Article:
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Architectural terms, their definitions in English and their translations

There are 321 entries in this glossary.
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Term Definition

A triangular portion of a wall between the edges of a sloping roof.


Triangular terminations to buttresses, much in use in the Early English and Decorated periods, after which the buttresses generally terminated in pinnacles. The Early English gablets are generally plain, and very sharp in pitch. In the Decorated period they are often enriched with paneling and crockets. They are sometimes finished with small crosses, but more often with finials.


Carved or curved molding used in architecture and interior design as decorative motif, often consisting of flutes which are inverted and curved. Popular during the Italian Renaissance.

Galletting (also Garretting)

The process in which the gallets or small splinters of stone are inserted in the joints of coarse masonry to protect the mortar joints. They are stuck in while the mortar is wet.


A symmetrical two-sided roof with two slopes on each side.

Gauged brickwork (also rubbed brickwork)

Brickwork constructed of soft bricks rubbed to achieve a fine smooth finish with narrow joints between courses.


A freestanding pavilion structure often found in parks, gardens and public areas.


(Greek: γεῖσον – often interchangeable with cornice) the part of the entablature that projects outward from the top of the frieze in the Doric order and from the top of the frieze course of the Ionic and Corinthian orders; it forms the outer edge of the roof on the sides of a structure with a sloped roof.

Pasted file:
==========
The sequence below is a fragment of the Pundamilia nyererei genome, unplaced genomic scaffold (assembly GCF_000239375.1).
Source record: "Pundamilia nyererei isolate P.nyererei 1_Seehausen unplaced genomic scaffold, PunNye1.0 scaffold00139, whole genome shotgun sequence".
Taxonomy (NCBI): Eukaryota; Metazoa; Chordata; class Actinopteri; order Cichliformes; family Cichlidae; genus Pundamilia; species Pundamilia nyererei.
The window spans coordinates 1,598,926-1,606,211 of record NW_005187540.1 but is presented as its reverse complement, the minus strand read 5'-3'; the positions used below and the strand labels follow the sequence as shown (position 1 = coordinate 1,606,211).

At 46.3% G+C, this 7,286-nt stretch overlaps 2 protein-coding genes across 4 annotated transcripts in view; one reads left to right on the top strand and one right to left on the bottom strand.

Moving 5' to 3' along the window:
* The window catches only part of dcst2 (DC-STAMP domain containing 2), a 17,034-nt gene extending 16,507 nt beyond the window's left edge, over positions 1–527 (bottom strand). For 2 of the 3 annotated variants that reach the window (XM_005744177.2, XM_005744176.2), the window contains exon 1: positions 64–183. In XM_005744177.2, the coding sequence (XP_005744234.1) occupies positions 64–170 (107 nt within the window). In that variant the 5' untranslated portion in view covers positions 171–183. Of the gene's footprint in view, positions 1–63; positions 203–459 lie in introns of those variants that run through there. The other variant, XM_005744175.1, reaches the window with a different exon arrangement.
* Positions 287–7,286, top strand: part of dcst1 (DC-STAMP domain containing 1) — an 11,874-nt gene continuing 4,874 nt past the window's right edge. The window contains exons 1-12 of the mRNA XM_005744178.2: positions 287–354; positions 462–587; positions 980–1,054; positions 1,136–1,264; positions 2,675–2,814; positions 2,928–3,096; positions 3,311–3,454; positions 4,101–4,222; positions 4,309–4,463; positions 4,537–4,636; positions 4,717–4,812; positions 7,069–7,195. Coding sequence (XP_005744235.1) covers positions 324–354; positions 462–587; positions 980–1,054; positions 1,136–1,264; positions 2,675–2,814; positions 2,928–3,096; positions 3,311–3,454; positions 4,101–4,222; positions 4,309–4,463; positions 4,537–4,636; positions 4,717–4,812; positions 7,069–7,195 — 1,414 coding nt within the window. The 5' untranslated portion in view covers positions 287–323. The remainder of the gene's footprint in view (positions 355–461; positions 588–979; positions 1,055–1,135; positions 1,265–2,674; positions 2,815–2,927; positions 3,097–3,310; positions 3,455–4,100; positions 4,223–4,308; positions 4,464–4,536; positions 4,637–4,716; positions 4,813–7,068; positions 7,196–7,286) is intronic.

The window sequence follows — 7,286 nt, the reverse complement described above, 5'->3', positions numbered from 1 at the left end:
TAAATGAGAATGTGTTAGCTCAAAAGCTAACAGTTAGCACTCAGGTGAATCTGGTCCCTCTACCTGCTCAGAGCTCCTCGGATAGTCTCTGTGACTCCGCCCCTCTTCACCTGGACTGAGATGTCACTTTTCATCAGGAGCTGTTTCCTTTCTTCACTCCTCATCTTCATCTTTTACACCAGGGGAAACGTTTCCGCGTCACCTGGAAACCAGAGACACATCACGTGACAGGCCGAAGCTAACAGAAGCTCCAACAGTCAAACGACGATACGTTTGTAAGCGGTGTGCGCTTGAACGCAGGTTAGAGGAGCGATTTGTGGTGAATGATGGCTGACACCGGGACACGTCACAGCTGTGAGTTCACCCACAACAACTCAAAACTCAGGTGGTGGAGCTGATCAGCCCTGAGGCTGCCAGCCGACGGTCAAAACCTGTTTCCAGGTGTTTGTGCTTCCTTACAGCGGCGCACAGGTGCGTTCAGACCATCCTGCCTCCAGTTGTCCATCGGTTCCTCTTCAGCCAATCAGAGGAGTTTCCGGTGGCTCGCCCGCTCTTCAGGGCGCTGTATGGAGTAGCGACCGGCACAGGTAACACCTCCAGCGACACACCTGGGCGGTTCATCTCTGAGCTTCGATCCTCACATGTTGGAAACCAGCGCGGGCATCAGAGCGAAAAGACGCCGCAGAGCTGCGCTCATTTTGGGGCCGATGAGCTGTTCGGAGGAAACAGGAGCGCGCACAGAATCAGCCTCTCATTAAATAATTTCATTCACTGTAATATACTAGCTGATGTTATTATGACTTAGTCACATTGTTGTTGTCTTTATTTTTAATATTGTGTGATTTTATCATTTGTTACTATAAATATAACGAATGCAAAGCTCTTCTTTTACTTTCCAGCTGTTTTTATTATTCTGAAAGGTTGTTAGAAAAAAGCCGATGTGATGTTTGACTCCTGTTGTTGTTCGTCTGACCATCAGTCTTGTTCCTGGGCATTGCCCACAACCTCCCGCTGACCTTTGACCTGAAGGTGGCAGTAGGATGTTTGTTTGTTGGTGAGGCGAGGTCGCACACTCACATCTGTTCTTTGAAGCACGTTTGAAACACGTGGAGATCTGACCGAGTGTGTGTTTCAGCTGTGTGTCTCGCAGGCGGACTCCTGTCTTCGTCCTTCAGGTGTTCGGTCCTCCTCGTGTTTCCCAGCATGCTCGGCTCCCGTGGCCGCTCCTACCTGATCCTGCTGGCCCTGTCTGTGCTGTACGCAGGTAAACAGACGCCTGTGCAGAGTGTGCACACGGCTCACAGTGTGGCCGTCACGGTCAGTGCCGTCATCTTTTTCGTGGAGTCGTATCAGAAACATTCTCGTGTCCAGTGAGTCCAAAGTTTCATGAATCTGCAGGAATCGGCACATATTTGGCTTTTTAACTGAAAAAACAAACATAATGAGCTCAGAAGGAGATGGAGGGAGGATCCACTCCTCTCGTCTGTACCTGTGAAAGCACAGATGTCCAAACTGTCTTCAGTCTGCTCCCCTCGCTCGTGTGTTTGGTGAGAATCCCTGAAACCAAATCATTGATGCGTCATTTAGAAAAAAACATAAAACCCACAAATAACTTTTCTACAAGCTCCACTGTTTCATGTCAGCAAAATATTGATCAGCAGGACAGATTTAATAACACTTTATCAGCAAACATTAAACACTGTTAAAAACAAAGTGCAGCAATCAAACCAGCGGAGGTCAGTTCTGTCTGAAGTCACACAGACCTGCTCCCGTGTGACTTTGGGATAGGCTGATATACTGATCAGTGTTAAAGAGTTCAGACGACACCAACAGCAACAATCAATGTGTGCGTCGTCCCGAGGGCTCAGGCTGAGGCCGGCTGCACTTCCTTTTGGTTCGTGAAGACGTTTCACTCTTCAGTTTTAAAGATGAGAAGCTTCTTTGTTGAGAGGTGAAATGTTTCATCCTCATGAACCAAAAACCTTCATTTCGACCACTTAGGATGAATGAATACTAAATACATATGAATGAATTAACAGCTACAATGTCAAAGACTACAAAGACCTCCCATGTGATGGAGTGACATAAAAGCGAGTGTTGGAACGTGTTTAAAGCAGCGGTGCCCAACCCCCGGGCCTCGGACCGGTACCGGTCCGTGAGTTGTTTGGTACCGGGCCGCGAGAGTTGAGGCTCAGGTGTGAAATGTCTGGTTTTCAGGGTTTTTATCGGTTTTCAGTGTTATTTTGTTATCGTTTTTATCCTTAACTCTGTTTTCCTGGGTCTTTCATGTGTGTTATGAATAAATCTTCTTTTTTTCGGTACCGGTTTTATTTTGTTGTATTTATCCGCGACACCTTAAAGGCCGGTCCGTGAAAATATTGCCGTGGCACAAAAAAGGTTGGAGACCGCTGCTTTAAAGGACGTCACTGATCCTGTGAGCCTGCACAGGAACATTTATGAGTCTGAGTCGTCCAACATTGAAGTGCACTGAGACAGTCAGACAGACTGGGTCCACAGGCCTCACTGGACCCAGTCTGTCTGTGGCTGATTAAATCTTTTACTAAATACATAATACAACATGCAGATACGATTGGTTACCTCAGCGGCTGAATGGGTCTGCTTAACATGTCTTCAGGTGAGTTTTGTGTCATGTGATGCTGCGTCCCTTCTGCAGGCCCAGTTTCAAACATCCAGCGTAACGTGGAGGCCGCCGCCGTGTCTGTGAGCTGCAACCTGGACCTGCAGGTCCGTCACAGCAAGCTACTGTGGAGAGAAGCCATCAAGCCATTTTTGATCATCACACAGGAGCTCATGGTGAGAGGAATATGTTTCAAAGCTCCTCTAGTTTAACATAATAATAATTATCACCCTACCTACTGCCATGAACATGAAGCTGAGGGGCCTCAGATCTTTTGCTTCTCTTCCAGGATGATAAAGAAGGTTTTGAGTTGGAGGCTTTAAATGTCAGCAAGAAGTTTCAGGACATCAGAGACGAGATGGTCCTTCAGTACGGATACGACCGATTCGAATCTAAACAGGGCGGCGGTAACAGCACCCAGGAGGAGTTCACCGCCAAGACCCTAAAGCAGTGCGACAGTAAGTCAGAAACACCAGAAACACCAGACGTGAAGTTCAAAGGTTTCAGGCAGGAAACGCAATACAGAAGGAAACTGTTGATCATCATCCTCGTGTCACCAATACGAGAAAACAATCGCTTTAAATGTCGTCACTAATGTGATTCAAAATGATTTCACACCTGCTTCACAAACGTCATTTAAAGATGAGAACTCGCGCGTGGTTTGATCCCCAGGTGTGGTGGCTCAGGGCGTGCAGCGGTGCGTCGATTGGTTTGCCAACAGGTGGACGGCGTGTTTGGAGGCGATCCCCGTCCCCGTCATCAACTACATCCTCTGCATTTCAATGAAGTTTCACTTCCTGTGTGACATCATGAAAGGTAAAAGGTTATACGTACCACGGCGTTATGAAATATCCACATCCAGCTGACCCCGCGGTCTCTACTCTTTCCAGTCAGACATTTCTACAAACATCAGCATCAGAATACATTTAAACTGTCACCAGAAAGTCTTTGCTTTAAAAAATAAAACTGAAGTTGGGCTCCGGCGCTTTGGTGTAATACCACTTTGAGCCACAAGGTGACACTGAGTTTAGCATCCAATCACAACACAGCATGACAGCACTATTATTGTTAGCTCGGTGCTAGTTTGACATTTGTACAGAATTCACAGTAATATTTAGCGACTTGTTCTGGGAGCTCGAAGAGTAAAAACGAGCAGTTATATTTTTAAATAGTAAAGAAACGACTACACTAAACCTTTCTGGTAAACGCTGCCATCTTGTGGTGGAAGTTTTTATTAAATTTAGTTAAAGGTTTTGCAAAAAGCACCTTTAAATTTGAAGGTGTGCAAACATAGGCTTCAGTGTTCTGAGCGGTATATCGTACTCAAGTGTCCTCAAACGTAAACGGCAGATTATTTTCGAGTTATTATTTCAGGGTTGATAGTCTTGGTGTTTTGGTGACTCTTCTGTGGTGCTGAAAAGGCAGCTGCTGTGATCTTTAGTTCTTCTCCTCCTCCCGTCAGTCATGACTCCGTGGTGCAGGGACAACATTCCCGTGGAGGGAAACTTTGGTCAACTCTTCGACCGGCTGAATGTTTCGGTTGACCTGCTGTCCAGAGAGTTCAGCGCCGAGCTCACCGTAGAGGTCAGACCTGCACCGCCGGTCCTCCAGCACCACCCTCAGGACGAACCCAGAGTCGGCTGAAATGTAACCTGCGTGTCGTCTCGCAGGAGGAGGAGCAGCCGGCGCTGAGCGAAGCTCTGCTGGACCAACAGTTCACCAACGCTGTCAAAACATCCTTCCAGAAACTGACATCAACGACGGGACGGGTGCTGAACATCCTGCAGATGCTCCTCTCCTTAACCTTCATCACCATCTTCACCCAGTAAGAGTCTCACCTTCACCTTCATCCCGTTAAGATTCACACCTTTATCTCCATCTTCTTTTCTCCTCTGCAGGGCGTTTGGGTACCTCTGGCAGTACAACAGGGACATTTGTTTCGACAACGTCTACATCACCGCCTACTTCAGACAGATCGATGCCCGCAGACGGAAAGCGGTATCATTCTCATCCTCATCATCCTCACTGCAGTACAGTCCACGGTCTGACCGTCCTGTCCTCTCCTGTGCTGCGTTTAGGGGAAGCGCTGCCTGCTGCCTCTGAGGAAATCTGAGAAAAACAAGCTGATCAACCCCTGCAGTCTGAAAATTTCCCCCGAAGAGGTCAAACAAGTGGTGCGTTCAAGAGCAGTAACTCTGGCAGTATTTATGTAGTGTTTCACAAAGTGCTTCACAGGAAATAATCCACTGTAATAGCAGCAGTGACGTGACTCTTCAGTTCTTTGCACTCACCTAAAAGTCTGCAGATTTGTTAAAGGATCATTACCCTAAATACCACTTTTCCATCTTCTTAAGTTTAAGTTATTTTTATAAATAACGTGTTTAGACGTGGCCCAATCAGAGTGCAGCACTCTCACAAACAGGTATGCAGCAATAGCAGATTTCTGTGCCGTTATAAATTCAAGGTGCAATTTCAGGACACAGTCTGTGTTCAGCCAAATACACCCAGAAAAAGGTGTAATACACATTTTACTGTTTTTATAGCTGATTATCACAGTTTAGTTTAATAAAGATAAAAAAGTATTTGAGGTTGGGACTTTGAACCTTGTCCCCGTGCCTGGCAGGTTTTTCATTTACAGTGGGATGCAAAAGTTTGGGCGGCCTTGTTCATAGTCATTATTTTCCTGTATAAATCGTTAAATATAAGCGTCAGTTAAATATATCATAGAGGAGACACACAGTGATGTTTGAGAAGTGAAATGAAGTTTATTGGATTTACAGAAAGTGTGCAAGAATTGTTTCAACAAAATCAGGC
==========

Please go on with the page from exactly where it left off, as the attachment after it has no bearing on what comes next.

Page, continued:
golden ratio

In mathematics and the arts, two quantities are in golden ratio if the ratio of the sum of the quantities to the larger quantity is equal to the ratio of the larger quantity to the smaller one.


Style which influenced first architecture and later painting, sculpture and the minor arts. It developed in France during the mid-12th century and spread throughout Europe and Italy from the 13th to the 15th centuries. Gothic sculpture is characterized by a pure, verical line and delicate interpretation; in architecture the pointed arch, ribbed vault and flying buttresses are typical features.


A decorative design made by scratching the plaster of a wall, or the surface of a stone, metal, ceramics or layer of painting, to reveal the contrasting colour of the background. Alternatively the outline made may be filled with a material of a different colour.

Grasshopper 3D

Grasshopper 3D is a visual programming language developed by David Rutten at Robert McNeel & Associates. Grasshopper runs within the Rhinoceros 3D CAD application. Programs are created by dragging components onto a canvas. The outputs to these components are then connected to the inputs of subsequent components. Grasshopper is used mainly to build generative algorithms. Many of Grasshoppers components create 3D geometry. Programs may also contain other types of algorithms including numeric, textual, audio-visual and haptic applications.


Derived from the term grotto which was used in the 16th century to describe the ruins of the Domus Aurea (Nero’s palace in Rome). It describes painted or stucco decoration in a style frequent in ancient Rome which represented imaginary and fantastic motifs (plants interwoven with mythical or semi-human and animal figures).

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